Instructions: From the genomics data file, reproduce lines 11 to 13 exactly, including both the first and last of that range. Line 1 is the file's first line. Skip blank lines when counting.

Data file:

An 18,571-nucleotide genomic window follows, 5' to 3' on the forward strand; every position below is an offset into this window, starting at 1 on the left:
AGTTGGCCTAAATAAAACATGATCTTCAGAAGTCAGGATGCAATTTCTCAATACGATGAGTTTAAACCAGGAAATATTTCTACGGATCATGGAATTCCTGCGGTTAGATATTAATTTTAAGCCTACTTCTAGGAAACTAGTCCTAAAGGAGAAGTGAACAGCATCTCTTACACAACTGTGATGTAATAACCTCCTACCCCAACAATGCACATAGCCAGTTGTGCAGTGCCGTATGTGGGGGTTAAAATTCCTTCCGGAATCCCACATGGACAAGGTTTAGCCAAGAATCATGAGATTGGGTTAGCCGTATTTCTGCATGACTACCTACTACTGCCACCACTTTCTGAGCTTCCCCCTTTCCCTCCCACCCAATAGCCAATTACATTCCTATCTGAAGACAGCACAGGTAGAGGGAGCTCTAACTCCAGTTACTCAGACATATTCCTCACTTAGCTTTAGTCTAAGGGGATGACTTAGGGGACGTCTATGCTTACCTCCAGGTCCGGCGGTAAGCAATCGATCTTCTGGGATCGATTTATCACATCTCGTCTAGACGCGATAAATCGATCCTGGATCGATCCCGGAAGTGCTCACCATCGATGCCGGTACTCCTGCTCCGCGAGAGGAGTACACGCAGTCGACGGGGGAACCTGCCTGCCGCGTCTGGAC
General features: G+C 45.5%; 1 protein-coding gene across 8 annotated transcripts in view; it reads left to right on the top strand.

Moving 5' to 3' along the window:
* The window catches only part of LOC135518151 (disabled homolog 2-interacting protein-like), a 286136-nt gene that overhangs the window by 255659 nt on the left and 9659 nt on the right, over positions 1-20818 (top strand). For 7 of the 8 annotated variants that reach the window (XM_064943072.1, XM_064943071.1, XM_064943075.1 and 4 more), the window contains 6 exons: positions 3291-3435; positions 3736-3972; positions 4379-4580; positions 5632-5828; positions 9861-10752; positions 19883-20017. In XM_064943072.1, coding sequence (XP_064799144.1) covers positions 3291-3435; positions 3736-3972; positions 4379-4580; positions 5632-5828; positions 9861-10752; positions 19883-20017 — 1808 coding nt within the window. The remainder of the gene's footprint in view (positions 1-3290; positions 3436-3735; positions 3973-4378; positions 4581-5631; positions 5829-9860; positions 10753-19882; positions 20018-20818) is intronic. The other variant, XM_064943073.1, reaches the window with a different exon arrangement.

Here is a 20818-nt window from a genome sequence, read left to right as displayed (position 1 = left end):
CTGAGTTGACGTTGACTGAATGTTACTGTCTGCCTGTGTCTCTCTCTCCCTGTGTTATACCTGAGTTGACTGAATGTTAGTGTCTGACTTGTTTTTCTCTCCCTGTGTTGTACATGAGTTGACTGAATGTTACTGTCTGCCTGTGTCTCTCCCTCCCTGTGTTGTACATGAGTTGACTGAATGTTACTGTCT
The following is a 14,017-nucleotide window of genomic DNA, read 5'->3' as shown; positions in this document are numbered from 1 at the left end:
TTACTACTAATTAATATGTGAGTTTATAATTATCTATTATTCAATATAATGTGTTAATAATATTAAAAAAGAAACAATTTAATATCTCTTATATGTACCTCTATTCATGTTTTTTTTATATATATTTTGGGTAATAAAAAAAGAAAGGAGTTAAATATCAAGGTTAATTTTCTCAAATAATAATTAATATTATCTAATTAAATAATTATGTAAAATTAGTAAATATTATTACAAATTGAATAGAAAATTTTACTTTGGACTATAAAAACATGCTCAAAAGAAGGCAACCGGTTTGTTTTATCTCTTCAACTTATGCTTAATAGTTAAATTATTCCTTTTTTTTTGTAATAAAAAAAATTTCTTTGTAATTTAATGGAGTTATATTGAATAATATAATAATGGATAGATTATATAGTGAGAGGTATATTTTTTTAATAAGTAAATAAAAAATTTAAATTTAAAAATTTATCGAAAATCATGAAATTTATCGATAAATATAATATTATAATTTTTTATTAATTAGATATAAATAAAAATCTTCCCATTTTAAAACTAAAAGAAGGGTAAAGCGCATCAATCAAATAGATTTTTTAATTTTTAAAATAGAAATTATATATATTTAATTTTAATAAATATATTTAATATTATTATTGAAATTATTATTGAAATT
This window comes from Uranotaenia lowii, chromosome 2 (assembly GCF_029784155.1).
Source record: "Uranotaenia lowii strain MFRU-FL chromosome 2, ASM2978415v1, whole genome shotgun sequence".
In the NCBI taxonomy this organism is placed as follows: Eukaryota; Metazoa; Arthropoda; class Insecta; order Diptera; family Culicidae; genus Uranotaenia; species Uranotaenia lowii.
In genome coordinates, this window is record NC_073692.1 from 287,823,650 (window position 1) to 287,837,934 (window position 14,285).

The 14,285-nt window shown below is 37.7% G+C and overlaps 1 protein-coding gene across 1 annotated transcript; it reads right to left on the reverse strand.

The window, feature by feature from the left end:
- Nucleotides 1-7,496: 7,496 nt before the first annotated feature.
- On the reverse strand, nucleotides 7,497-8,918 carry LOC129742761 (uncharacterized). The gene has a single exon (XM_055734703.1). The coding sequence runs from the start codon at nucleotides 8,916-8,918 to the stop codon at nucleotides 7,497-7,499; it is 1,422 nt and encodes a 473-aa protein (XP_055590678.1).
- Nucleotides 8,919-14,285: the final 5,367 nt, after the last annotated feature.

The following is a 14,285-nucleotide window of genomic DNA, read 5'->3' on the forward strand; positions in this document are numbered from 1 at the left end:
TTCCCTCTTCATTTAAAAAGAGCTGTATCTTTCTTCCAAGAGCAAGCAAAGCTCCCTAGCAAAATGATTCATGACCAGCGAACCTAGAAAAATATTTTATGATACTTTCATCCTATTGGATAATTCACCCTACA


Source record: "Uranotaenia lowii strain MFRU-FL chromosome 2, ASM2978415v1, whole genome shotgun sequence".
In the NCBI taxonomy this organism is placed as follows: Eukaryota; Metazoa; Arthropoda; class Insecta; order Diptera; family Culicidae; genus Uranotaenia; species Uranotaenia lowii.
In genome coordinates, this window is record NC_073692.1 from 287,823,650 (window position 1) to 287,837,934 (window position 14,285).